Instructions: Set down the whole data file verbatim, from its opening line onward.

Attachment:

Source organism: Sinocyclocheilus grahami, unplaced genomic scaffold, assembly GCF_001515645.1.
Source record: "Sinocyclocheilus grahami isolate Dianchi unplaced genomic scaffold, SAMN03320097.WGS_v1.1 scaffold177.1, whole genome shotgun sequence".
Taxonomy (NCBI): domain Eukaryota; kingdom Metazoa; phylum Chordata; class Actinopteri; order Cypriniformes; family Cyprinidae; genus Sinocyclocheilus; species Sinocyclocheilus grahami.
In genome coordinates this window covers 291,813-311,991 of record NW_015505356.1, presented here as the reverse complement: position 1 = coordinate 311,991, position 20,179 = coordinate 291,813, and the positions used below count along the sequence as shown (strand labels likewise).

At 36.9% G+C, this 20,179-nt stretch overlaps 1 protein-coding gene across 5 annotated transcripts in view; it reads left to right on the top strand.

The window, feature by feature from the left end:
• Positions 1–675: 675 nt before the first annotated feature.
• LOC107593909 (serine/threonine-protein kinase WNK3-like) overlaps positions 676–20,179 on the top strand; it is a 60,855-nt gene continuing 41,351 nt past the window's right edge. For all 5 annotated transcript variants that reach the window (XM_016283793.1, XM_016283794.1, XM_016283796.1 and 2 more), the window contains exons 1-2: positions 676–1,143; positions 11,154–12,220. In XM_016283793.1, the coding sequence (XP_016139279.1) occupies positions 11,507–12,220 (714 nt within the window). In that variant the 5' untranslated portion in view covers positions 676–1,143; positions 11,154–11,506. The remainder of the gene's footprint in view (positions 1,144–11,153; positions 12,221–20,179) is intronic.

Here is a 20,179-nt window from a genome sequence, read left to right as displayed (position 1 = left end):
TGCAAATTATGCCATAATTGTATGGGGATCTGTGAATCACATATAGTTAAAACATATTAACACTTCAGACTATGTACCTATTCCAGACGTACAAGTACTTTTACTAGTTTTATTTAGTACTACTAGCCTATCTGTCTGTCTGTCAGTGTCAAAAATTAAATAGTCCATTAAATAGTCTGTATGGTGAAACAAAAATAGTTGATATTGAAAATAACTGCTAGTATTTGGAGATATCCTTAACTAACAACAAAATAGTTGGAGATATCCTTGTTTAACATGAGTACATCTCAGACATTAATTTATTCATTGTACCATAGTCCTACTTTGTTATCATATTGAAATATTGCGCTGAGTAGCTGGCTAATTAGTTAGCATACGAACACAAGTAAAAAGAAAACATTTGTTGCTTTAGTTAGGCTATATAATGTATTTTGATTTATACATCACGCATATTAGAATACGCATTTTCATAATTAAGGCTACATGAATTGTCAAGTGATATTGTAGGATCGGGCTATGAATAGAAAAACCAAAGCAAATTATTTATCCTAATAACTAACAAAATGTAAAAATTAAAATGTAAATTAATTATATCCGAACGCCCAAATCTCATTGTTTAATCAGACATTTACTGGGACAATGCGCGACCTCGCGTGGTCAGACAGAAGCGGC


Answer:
Source organism: Sinocyclocheilus grahami, unplaced genomic scaffold, assembly GCF_001515645.1.
Source record: "Sinocyclocheilus grahami isolate Dianchi unplaced genomic scaffold, SAMN03320097.WGS_v1.1 scaffold177.1, whole genome shotgun sequence".
Taxonomy (NCBI): domain Eukaryota; kingdom Metazoa; phylum Chordata; class Actinopteri; order Cypriniformes; family Cyprinidae; genus Sinocyclocheilus; species Sinocyclocheilus grahami.
In genome coordinates this window covers 291,813-311,991 of record NW_015505356.1, presented here as the reverse complement: position 1 = coordinate 311,991, position 20,179 = coordinate 291,813, and the positions used below count along the sequence as shown (strand labels likewise).

At 36.9% G+C, this 20,179-nt stretch overlaps 1 protein-coding gene across 5 annotated transcripts in view; it reads left to right on the top strand.

The window, feature by feature from the left end:
• Positions 1–675: 675 nt before the first annotated feature.
• LOC107593909 (serine/threonine-protein kinase WNK3-like) overlaps positions 676–20,179 on the top strand; it is a 60,855-nt gene continuing 41,351 nt past the window's right edge. For all 5 annotated transcript variants that reach the window (XM_016283793.1, XM_016283794.1, XM_016283796.1 and 2 more), the window contains exons 1-2: positions 676–1,143; positions 11,154–12,220. In XM_016283793.1, the coding sequence (XP_016139279.1) occupies positions 11,507–12,220 (714 nt within the window). In that variant the 5' untranslated portion in view covers positions 676–1,143; positions 11,154–11,506. The remainder of the gene's footprint in view (positions 1,144–11,153; positions 12,221–20,179) is intronic.

Here is a 20,179-nt window from a genome sequence, read left to right as displayed (position 1 = left end):
TGCAAATTATGCCATAATTGTATGGGGATCTGTGAATCACATATAGTTAAAACATATTAACACTTCAGACTATGTACCTATTCCAGACGTACAAGTACTTTTACTAGTTTTATTTAGTACTACTAGCCTATCTGTCTGTCTGTCAGTGTCAAAAATTAAATAGTCCATTAAATAGTCTGTATGGTGAAACAAAAATAGTTGATATTGAAAATAACTGCTAGTATTTGGAGATATCCTTAACTAACAACAAAATAGTTGGAGATATCCTTGTTTAACATGAGTACATCTCAGACATTAATTTATTCATTGTACCATAGTCCTACTTTGTTATCATATTGAAATATTGCGCTGAGTAGCTGGCTAATTAGTTAGCATACGAACACAAGTAAAAAGAAAACATTTGTTGCTTTAGTTAGGCTATATAATGTATTTTGATTTATACATCACGCATATTAGAATACGCATTTTCATAATTAAGGCTACATGAATTGTCAAGTGATATTGTAGGATCGGGCTATGAATAGAAAAACCAAAGCAAATTATTTATCCTAATAACTAACAAAATGTAAAAATTAAAATGTAAATTAATTATATCCGAACGCCCAAATCTCATTGTTTAATCAGACATTTACTGGGACAATGCGCGACCTCGCGTGGTCAGACAGAAGCGGC